Explain what is meant by self regulation
Self-regulation is influencing one's own behaviour. It entails slef-monitoring, self-judgement, and affective self-reaction
Discuss Bandura's contributions to the discussion of aggression, inhumane behaviour, and moral disengagement.
Bandura believes that frequent exposure to aggression and violence in the media encourages people to behave aggressively. He explores how moral disengagement permits individuals and institutions to continue inhumane behaviours.
Explain the concept of self efficacy
Self-efficacy refers to people's beliefs that they can successfully perform behaviours that will produce desired effects.
Describe Bandura's contributions to behavioural modification
Bandura added the systematic use of modelling as a therapeutic technique of behaviour modification, he developed a strategies designed to help people improve their sense of self efficacy and encourages use of sophisticated new technology and social media to model behaviour
Evaluate Bandura's theory from the perspective of a philosophy, science, and art.
Bandura's model clearly emulates a scientific model
Describe Rotter's I-E Scale, and discuss the construct it measures and the findings to which it has led
Developed to measure internal versus external control of reinforcement. The scale has been widely used in research and has led to a number of significant findings.
Describe the 4 variables that Rotter includes in his formula for predicting behaviour
The 4 variables are behaviour potential, expectancy, reinforcement value, and the psychological situation. they can be measured and related in a specific formula that enables us to predict a person's behaviour in any given situation.
Discuss Mischels initial work on behavioural specificity
Indicated an individual's behaviour is determined by the situation.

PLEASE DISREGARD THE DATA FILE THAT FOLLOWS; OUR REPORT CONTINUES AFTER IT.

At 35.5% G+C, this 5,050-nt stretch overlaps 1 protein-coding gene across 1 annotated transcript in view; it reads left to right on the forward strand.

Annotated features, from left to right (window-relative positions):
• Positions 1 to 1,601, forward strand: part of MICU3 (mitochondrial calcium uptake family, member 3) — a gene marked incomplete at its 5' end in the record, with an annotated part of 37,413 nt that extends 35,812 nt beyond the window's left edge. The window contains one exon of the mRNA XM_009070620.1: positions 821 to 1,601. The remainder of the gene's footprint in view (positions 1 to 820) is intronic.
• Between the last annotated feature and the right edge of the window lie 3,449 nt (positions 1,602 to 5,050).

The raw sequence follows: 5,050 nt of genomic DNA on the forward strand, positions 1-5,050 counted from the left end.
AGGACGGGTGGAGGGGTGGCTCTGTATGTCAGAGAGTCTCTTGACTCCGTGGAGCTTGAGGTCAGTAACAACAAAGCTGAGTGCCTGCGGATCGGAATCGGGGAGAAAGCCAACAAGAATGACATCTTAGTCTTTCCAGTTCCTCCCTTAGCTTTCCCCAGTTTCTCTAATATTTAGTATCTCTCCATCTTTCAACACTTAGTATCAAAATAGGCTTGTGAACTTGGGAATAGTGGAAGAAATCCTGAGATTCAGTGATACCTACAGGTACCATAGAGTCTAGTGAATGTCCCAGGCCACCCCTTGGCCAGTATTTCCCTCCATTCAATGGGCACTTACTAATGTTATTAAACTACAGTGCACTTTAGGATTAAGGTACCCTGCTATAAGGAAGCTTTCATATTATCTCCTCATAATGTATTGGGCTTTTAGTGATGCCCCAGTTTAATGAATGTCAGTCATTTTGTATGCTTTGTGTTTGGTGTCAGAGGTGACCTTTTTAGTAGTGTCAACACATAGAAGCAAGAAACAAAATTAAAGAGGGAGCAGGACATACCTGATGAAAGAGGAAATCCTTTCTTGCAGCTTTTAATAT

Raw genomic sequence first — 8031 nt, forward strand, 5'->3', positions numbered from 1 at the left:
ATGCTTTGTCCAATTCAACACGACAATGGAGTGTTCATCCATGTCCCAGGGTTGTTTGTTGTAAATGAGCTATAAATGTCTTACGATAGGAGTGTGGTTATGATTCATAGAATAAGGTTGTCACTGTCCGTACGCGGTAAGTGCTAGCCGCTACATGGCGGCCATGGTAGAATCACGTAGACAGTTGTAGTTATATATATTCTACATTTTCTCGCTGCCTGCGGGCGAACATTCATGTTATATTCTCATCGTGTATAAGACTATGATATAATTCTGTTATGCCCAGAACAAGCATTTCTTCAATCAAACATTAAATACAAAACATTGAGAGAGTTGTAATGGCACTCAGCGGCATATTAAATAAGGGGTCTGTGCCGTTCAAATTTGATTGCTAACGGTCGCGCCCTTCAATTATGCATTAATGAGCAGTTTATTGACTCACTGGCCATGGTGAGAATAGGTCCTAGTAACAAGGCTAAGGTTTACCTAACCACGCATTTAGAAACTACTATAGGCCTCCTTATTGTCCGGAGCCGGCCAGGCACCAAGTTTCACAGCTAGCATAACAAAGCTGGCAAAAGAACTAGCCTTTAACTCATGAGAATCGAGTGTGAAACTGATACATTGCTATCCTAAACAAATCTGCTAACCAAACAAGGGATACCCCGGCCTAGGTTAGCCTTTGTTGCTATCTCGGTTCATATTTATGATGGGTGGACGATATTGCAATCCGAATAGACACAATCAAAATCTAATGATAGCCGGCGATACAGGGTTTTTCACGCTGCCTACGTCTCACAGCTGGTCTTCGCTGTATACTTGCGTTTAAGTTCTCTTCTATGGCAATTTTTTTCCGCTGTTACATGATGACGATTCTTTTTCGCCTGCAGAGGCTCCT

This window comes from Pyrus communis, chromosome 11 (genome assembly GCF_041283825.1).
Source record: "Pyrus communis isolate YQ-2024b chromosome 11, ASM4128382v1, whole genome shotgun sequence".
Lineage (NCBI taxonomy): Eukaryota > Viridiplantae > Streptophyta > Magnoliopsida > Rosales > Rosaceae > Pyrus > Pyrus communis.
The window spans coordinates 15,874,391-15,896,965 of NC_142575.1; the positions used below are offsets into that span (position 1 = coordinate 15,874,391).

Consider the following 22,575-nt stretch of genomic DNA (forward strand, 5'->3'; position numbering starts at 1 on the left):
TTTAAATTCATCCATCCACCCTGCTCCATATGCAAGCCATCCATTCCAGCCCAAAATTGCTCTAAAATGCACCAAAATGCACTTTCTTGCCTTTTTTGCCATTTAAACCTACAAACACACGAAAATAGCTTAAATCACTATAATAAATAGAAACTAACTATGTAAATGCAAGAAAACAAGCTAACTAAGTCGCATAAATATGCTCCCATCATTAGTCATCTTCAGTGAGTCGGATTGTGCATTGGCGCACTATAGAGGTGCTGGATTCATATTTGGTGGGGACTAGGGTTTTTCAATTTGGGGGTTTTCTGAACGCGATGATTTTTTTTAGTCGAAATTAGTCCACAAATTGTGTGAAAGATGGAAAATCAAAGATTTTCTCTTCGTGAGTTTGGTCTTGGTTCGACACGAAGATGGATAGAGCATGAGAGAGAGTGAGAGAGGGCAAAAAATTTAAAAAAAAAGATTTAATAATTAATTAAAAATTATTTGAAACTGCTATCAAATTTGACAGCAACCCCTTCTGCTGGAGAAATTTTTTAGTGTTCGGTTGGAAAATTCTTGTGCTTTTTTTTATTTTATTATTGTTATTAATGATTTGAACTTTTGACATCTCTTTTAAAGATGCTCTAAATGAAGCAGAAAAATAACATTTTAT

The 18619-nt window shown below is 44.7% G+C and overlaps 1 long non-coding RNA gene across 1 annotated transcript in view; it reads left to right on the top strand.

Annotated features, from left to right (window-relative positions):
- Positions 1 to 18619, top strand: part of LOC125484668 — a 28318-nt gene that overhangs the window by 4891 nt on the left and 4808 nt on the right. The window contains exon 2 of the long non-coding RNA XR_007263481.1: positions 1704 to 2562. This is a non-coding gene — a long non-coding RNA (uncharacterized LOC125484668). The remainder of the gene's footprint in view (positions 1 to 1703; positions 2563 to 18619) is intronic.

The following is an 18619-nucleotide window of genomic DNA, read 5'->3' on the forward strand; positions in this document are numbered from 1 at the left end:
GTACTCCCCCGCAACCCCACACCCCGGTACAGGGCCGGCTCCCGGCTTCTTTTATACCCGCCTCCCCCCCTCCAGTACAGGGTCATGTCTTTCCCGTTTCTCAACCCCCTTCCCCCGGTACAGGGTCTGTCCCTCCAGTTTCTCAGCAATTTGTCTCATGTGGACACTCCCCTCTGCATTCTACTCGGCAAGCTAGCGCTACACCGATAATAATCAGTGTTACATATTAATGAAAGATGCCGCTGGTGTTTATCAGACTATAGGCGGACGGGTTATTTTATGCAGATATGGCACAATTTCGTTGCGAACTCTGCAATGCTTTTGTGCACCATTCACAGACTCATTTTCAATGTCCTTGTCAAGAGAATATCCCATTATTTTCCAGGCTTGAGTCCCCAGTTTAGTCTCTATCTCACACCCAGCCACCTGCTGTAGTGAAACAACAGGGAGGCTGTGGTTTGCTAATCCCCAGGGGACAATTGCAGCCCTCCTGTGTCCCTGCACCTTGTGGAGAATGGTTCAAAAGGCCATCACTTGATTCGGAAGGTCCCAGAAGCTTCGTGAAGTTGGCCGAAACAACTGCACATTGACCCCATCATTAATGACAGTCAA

Describe the cognitive-affective system theory of personality known as CAPS
Personality is a stable system that mediates the selection, construction, and processing of information that generates behaviour. One's behavioural signature is the personality consistencies found in distinctive and stable patterns of variability across situations.
Discuss the follow-up studies of Mischel's experiments in delay of gratification.
Demonstrate a biological basis for self regulation and delay of gratification.
Explain why Kelly suggested that we view ourselves as scientists.
Because, in our efforts to understand the world we develop personal constructs that act as hypothesis that make the world meaningful to us.
Describe the philosophical position of constructive alternativism
the assumption that any one event is open to a number of interpretations.
Discuss Kelly's fundamental postulate, and identify eleven corollaries that support it
"a person's processes are psychologically channelized by the ways in which he anticipates events" Kelly elaborates on his fundamental postulate with eleven corollaries: construction, individuality, organization, dichotomy, choice, range, experience, modulation, fragmentation, communality, and sociality.
Explain how Kelly re-conceived traditional concepts in personality theorizing
Kelly gave new meaning to many traditional concepts of personality theorizing including self-construct, role, learning, motivation, and emotion.
Describe the REP test
Kelly developed the REP test, which permits a person to reveal his or her constructs by comparing and contrasting a number of different persons in his or her own life.
Discuss Kelly's view of and contributions to psychotherapy
Sought to help his patients reconstrue the world by first elaborating the complaint and then elaborating the construct system. His unique contribution was that of role playing.
Identify some of the criticisms of Kelly's theory
Being too intellectual and for failing to deal with the whole of personality or the emotions